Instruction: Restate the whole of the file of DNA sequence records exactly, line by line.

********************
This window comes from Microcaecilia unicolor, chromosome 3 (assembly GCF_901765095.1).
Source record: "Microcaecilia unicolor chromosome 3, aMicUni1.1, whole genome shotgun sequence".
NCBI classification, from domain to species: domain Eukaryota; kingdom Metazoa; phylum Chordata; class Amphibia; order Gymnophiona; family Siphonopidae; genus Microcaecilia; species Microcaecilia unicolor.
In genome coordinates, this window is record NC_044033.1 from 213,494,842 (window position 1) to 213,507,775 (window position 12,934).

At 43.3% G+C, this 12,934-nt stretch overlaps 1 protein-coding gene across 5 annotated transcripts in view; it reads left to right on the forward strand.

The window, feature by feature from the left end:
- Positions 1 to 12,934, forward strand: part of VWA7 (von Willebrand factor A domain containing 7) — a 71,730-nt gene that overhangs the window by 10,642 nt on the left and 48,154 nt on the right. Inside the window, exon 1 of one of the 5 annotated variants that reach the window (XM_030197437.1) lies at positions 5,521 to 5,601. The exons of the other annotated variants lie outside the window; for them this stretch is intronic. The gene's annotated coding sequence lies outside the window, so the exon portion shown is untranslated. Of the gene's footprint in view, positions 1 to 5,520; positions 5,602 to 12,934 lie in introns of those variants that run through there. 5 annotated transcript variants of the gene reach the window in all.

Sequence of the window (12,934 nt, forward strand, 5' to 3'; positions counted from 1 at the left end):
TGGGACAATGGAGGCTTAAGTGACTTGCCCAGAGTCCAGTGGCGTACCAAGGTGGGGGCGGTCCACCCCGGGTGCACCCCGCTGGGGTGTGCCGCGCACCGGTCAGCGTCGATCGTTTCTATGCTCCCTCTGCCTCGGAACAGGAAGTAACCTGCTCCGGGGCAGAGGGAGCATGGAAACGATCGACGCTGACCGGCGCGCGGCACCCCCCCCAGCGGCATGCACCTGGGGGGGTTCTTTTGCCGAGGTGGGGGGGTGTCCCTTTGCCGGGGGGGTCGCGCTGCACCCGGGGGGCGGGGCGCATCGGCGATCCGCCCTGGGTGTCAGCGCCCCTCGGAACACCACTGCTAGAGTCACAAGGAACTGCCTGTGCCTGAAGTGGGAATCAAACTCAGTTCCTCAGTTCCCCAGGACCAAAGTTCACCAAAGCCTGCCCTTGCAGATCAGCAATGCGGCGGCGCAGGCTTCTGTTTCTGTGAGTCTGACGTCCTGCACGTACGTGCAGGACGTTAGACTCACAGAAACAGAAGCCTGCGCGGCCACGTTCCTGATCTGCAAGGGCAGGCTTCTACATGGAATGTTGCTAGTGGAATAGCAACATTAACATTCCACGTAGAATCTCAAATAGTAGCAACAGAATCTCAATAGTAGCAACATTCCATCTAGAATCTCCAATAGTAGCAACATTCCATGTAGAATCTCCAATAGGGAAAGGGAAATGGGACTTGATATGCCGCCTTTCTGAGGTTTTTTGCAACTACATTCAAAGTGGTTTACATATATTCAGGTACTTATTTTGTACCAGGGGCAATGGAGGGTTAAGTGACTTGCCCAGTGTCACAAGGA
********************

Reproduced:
This window comes from Microcaecilia unicolor, chromosome 3 (assembly GCF_901765095.1).
Source record: "Microcaecilia unicolor chromosome 3, aMicUni1.1, whole genome shotgun sequence".
NCBI classification, from domain to species: domain Eukaryota; kingdom Metazoa; phylum Chordata; class Amphibia; order Gymnophiona; family Siphonopidae; genus Microcaecilia; species Microcaecilia unicolor.
In genome coordinates, this window is record NC_044033.1 from 213,494,842 (window position 1) to 213,507,775 (window position 12,934).

At 43.3% G+C, this 12,934-nt stretch overlaps 1 protein-coding gene across 5 annotated transcripts in view; it reads left to right on the forward strand.

The window, feature by feature from the left end:
- Positions 1 to 12,934, forward strand: part of VWA7 (von Willebrand factor A domain containing 7) — a 71,730-nt gene that overhangs the window by 10,642 nt on the left and 48,154 nt on the right. Inside the window, exon 1 of one of the 5 annotated variants that reach the window (XM_030197437.1) lies at positions 5,521 to 5,601. The exons of the other annotated variants lie outside the window; for them this stretch is intronic. The gene's annotated coding sequence lies outside the window, so the exon portion shown is untranslated. Of the gene's footprint in view, positions 1 to 5,520; positions 5,602 to 12,934 lie in introns of those variants that run through there. 5 annotated transcript variants of the gene reach the window in all.

Sequence of the window (12,934 nt, forward strand, 5' to 3'; positions counted from 1 at the left end):
TGGGACAATGGAGGCTTAAGTGACTTGCCCAGAGTCCAGTGGCGTACCAAGGTGGGGGCGGTCCACCCCGGGTGCACCCCGCTGGGGTGTGCCGCGCACCGGTCAGCGTCGATCGTTTCTATGCTCCCTCTGCCTCGGAACAGGAAGTAACCTGCTCCGGGGCAGAGGGAGCATGGAAACGATCGACGCTGACCGGCGCGCGGCACCCCCCCCAGCGGCATGCACCTGGGGGGGTTCTTTTGCCGAGGTGGGGGGGTGTCCCTTTGCCGGGGGGGTCGCGCTGCACCCGGGGGGCGGGGCGCATCGGCGATCCGCCCTGGGTGTCAGCGCCCCTCGGAACACCACTGCTAGAGTCACAAGGAACTGCCTGTGCCTGAAGTGGGAATCAAACTCAGTTCCTCAGTTCCCCAGGACCAAAGTTCACCAAAGCCTGCCCTTGCAGATCAGCAATGCGGCGGCGCAGGCTTCTGTTTCTGTGAGTCTGACGTCCTGCACGTACGTGCAGGACGTTAGACTCACAGAAACAGAAGCCTGCGCGGCCACGTTCCTGATCTGCAAGGGCAGGCTTCTACATGGAATGTTGCTAGTGGAATAGCAACATTAACATTCCACGTAGAATCTCAAATAGTAGCAACAGAATCTCAATAGTAGCAACATTCCATCTAGAATCTCCAATAGTAGCAACATTCCATGTAGAATCTCCAATAGGGAAAGGGAAATGGGACTTGATATGCCGCCTTTCTGAGGTTTTTTGCAACTACATTCAAAGTGGTTTACATATATTCAGGTACTTATTTTGTACCAGGGGCAATGGAGGGTTAAGTGACTTGCCCAGTGTCACAAGGA